good day pastor  

this is a follow-up to the message i sent you soon after i left your church earlier today. i am writing now to share the content of that message, which expressed my reservations about today’s church service, with those who follow my blog. first, when the pastor that preached about “giving” (tithing) was preaching he likened non-tithers to people with deformity by swinging and holding his arm like a person with disability. i found this to be in bad taste, especially considering you had just prayed for the woman with a bad spine, and others who are ill and living with disabilities. what that pastor did is ethically and morally wrong – to equate non-tithing with disability. second, when you announced that the band needed new equipment, there was nothing wrong with that. however, i found it inconsiderably coercive for you to then proceed in the manner that you did by passing the microphone around (from person to person, row to row) for people to make their pledges right in front of other churchgoers, or for you to say, “this one is an architect.” you were literally forcing people to donate – violating the scripture that says, let each man (sic) give according as he (sic) has determined in his (sic) heart; not grudgingly, or under compulsion; for god loves a cheerful giver” (2 corinthians 9:7). your action and running commentary while the microphone was being passed around also mocked those who can’t give anything (or much) because of their stations in life.  for instance, the woman you asked if her husband was still in hospital – after she made her pledge of p1000. it’s shocking it didn’t cross your mind she’ll need all her finances to take care of her ill husband. also, didn’t you find something wrong in student-churchgoers pledging p500+ when their monthly stipend is roughly p1200? generally, i have noticed every service (in your church) contains a preached “threat” for people to tithe. i stopped attending your services after two visits in 2016. i recall on my last visit you were using god killing ananias and his wife, sapphira, because they didn’t pledge everything they had to coerce people into tithing. god punished ananias and his wife for hypocrisy – for lying that they pledged everything instead of a portion, not because they pledged a portion of what they had. the moral of that story is pulling together willingly, not by coercion. i attended again today because my friend said it was wrong to judge your preaching after only two visits. i didn’t pledge anything because what happened today goes against my conception of tithing, fellowship and communion with god. i want to attend a church that the preaching is not hypocritical, a church that the conduct of service is ethical, a church where the pastors understand it is morally wrong to mock either the spiritually needful or the disabled or the sick or extort their relatives who have come to pray for their recovery, or threaten people to tithe by misrepresenting the scriptures. by writing this i am not judging you, i just want you to remember, god  is concerned about the purity of his church (1 corinthinas 11; 1 john 5).  i am writing this also to remind you of the warning from jesus to the churches in thyatira, “all the churches will know that i am he who searches hearts and minds, and i will repay each of you according to your deeds” (revelations 2:23). but above all, i am writing this because, as wole soyinka says, “the man (sic) dies in all who keep silent in the face of tyranny.”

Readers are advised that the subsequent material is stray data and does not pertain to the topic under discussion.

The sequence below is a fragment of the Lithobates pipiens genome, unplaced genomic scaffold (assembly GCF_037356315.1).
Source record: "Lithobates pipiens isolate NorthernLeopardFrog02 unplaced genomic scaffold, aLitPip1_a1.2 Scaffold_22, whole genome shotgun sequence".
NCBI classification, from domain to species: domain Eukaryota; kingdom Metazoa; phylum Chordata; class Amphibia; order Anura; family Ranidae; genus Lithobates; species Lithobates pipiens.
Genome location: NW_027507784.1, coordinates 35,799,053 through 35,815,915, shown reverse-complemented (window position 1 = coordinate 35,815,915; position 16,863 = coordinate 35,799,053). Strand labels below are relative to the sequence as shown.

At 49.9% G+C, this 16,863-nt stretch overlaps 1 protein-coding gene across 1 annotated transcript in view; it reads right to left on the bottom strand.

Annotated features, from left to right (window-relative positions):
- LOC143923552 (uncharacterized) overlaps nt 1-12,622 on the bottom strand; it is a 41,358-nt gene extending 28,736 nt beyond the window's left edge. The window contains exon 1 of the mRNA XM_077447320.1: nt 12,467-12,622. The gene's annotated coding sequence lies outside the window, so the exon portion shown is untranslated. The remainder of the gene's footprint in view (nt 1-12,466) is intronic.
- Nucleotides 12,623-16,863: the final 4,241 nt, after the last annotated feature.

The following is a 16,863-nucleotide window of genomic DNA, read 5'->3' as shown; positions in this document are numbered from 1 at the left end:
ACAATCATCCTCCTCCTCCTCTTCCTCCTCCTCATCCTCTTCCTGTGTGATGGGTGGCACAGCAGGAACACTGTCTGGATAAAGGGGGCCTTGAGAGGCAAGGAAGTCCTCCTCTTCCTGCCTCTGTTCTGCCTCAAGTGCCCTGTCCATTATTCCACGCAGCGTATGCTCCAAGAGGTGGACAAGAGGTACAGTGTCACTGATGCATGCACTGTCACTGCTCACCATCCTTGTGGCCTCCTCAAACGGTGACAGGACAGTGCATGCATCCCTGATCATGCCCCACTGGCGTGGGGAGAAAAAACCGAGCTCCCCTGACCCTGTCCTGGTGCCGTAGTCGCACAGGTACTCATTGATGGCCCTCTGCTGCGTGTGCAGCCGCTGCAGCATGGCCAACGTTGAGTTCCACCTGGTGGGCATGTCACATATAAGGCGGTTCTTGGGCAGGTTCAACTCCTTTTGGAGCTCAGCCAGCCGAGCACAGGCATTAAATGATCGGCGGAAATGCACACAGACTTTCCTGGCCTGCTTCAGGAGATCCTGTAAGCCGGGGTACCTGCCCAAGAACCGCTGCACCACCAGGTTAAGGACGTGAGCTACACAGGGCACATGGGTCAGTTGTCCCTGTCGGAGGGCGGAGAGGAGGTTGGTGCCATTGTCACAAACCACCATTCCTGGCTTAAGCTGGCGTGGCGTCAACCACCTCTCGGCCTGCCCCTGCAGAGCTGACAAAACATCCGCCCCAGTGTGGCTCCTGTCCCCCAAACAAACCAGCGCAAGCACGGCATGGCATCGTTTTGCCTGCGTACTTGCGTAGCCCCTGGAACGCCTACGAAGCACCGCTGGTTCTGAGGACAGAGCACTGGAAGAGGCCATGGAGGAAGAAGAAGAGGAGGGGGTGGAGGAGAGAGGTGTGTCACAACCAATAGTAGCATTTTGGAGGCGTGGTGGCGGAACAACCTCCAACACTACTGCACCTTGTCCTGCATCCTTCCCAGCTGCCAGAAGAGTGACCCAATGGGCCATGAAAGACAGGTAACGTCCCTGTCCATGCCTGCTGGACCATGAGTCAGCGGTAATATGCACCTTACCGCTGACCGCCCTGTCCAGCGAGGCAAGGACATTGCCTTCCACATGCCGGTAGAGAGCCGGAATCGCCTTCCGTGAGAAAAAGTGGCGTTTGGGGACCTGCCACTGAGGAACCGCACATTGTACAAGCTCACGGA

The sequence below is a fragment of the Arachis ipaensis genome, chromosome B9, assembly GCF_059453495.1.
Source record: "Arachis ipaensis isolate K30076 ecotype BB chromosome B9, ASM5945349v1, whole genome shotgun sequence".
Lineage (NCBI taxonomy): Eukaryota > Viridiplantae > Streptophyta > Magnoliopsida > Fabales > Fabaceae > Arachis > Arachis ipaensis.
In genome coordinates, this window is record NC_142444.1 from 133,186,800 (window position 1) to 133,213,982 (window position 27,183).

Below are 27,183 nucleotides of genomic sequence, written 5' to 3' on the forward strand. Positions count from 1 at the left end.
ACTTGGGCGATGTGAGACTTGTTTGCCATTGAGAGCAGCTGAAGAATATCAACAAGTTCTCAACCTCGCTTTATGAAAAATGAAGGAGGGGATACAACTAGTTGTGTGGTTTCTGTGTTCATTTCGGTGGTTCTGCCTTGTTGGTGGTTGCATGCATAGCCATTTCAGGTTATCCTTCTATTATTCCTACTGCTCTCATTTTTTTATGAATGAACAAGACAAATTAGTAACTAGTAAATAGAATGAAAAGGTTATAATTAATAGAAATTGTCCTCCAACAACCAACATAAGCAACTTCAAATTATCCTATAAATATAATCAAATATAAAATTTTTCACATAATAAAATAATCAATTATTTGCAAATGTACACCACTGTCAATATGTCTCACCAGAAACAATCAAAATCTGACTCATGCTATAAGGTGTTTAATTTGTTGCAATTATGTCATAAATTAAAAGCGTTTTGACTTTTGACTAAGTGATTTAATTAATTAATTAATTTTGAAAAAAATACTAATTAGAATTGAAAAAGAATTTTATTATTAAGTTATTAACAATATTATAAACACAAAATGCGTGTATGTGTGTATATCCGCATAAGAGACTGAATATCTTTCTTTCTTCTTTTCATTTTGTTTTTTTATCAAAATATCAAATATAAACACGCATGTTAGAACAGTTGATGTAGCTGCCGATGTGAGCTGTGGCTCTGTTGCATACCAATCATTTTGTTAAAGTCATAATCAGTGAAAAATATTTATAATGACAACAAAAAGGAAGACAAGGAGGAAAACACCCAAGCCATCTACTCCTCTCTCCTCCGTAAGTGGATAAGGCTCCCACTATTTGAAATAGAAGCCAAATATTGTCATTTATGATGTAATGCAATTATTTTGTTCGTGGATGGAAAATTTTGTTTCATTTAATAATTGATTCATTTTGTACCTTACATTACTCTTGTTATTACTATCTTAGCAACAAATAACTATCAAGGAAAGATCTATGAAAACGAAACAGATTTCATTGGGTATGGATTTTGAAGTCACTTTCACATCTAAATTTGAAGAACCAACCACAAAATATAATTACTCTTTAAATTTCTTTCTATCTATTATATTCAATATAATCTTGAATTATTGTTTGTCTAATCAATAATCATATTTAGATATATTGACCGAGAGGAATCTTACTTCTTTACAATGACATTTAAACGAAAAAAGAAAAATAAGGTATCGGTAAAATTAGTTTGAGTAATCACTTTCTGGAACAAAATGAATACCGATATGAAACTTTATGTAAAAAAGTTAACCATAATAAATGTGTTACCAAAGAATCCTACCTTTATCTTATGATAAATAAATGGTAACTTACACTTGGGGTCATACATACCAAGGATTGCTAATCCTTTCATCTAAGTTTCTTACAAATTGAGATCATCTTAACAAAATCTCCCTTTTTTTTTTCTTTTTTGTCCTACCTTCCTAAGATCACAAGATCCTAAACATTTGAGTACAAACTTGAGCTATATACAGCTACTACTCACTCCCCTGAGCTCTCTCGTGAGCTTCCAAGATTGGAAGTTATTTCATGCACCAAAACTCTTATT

fkregie 2017.